Shadows – that other artifact created by light – have a strong symbolic value. They tend to show that we are dual in our humanity, that there are two of us – the dark and the light, the reality and the dream. In the picture below, the shadow of that little girl is enhancing the story, not creating conflict as we could suppose so. That little girl alone imitates the world of adults as she proudly wears her feminine hat, yet behaves like a child in her attitude and posture. Her shadow and negative space around only enhance that story by offering a representation of that world of hers, of that imaginary place where she stands – bridging the seemingly separate worlds of childhood and adulthood.
4. Creating tension
The most powerful impact of light that can be found in photography is to create meaning. When new elements created by light – or absence of light – detract and contradict the story in place, you are in fact creating new meaning. This is probably the most interesting and inspiring use of light for street photographers. New meaning will be created if, at the end of the day, elements with contradictory meaning come together to form a greater whole. This is the power of opposites – stirring emotions in multiple directions to create, ultimately, meaningful tension.
Tension: The opposition of light and dark
Tension is born out of the confrontation of opposites. Light and dark are in constant opposition with one another, and are associated with opposite feelings as well, as we already discussed in this article. In the photograph below, elements created by light do not act as an extension of the characters, but appear in total contradiction. The beautiful woman rests in the dark, while the strange-looking woman with naked legs is in the light. This inherent contradiction creates a feeling of mystery: the beautiful woman is not who she seems to be. From that dark corner, she seems to hide a secret that she will never share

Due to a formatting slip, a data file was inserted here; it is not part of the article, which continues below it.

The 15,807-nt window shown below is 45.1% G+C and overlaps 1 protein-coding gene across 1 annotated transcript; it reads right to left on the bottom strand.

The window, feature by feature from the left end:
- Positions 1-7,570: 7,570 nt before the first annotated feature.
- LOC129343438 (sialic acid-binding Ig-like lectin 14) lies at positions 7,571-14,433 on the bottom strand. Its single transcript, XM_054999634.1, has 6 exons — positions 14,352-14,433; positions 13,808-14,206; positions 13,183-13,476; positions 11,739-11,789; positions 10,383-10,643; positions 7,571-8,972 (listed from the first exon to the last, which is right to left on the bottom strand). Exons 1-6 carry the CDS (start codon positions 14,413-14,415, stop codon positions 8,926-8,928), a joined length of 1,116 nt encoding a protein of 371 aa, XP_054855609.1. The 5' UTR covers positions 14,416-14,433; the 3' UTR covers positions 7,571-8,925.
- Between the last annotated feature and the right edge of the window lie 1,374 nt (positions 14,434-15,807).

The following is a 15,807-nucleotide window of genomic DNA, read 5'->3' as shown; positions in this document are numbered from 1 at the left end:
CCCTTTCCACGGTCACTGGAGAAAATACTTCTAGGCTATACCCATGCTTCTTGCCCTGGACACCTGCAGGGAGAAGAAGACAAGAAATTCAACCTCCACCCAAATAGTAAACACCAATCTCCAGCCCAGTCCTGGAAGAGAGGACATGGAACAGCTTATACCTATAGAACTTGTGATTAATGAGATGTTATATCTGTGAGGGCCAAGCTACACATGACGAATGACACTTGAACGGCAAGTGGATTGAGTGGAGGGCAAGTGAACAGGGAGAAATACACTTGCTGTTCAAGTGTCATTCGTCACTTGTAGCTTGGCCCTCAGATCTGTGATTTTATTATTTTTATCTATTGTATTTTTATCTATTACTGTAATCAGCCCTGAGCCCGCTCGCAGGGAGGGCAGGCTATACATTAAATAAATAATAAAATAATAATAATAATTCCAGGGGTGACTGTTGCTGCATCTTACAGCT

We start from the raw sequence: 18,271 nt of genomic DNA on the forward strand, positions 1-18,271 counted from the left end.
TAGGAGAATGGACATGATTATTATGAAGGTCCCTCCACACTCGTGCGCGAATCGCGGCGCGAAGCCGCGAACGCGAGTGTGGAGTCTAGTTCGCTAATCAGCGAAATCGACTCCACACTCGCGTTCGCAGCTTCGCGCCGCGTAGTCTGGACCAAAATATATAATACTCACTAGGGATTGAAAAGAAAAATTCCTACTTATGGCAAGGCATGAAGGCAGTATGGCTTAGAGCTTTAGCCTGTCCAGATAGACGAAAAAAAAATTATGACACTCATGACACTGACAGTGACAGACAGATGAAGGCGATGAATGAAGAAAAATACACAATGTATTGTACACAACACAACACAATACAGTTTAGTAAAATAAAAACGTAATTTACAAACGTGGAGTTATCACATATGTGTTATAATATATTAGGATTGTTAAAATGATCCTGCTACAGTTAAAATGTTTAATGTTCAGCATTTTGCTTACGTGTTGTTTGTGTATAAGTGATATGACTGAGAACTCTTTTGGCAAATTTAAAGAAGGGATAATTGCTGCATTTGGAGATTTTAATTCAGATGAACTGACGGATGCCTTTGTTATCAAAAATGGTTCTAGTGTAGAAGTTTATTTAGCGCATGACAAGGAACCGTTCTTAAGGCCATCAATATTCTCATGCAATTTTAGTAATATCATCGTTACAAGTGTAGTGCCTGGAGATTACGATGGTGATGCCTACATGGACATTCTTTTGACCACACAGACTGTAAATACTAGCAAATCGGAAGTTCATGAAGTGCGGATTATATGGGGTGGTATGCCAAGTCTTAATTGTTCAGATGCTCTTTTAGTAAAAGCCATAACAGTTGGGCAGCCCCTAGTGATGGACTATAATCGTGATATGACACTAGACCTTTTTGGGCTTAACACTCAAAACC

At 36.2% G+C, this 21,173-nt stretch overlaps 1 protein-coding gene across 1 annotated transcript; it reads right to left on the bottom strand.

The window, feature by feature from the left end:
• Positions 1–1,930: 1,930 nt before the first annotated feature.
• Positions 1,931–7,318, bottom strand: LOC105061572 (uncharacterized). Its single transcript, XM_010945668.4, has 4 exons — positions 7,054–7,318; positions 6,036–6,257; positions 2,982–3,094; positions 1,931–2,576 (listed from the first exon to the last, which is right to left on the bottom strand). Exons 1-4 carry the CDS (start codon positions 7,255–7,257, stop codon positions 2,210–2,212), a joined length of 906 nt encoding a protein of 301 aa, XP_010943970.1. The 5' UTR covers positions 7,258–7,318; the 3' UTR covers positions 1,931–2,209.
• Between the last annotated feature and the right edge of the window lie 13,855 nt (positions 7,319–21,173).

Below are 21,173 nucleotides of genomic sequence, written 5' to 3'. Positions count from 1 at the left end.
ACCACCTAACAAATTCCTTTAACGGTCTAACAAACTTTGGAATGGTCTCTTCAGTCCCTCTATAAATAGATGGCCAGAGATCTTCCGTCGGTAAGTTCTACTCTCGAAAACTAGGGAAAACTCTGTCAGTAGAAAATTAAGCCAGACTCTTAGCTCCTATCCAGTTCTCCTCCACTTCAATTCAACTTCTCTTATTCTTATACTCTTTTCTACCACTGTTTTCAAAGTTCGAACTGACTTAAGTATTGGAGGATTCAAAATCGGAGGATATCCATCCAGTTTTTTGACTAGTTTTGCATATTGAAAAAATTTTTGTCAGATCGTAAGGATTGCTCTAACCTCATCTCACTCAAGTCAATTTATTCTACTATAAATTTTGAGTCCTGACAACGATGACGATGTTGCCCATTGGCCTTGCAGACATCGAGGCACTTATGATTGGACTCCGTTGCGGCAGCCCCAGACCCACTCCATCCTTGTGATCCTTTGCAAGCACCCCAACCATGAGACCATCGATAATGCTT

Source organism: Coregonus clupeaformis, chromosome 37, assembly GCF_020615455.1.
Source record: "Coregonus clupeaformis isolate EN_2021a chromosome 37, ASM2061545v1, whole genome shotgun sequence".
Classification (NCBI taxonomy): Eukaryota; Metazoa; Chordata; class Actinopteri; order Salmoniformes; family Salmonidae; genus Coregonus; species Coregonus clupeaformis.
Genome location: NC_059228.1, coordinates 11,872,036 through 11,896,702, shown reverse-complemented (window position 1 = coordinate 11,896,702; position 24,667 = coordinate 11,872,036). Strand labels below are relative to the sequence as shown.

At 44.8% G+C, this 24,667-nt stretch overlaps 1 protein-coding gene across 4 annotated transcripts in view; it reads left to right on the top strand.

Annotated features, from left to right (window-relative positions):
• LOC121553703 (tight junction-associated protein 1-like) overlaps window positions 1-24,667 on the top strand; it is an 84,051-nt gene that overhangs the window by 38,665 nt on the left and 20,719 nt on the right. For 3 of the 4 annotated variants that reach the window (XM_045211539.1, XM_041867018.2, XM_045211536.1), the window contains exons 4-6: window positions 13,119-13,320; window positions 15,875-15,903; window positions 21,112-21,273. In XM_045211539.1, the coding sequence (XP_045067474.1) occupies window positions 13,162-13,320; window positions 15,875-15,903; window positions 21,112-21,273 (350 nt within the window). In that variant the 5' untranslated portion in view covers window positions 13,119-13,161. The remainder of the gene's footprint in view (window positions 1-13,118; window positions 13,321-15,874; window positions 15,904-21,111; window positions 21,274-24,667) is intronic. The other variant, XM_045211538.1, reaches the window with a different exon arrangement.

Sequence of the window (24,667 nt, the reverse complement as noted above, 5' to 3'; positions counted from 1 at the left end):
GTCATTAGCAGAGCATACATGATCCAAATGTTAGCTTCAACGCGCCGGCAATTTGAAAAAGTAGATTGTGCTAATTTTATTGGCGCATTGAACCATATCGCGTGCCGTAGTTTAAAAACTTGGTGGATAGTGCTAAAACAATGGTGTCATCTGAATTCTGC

Tension: What lies beyond the frame
Tension can be created by what is suggested to the viewer. Light in this picture contributes to create an atmosphere of film noir, in opposition with the relatively simple scene in front of us. The fact that the light seems to originate from outside the frame adds an extra dimension to the picture: the mind cannot help but imagine the source of the light, the proximity to the subject, the speed at which it may be coming. So much can be said about not saying too much – like in this picture!
Tension: What's hidden in the dark
Light can also transform and personify ordinary objects. In this photograph, light is not only acting as negative space. In fact, it brings together two key elements in the story: on one side, the group of people happily walking. On the other side, hidden in the dark, the shadow of a car coming at them. There is a strange and powerful contradiction between those two elements, and the car can easily be perceived as another character of its own – with motives of its own. As a result, the image conveys a threatening feeling, a sense of cinematographic drama that gives a totally new meaning to the image.
Hope you enjoyed this article... and to the next and final chapter of this book very soon!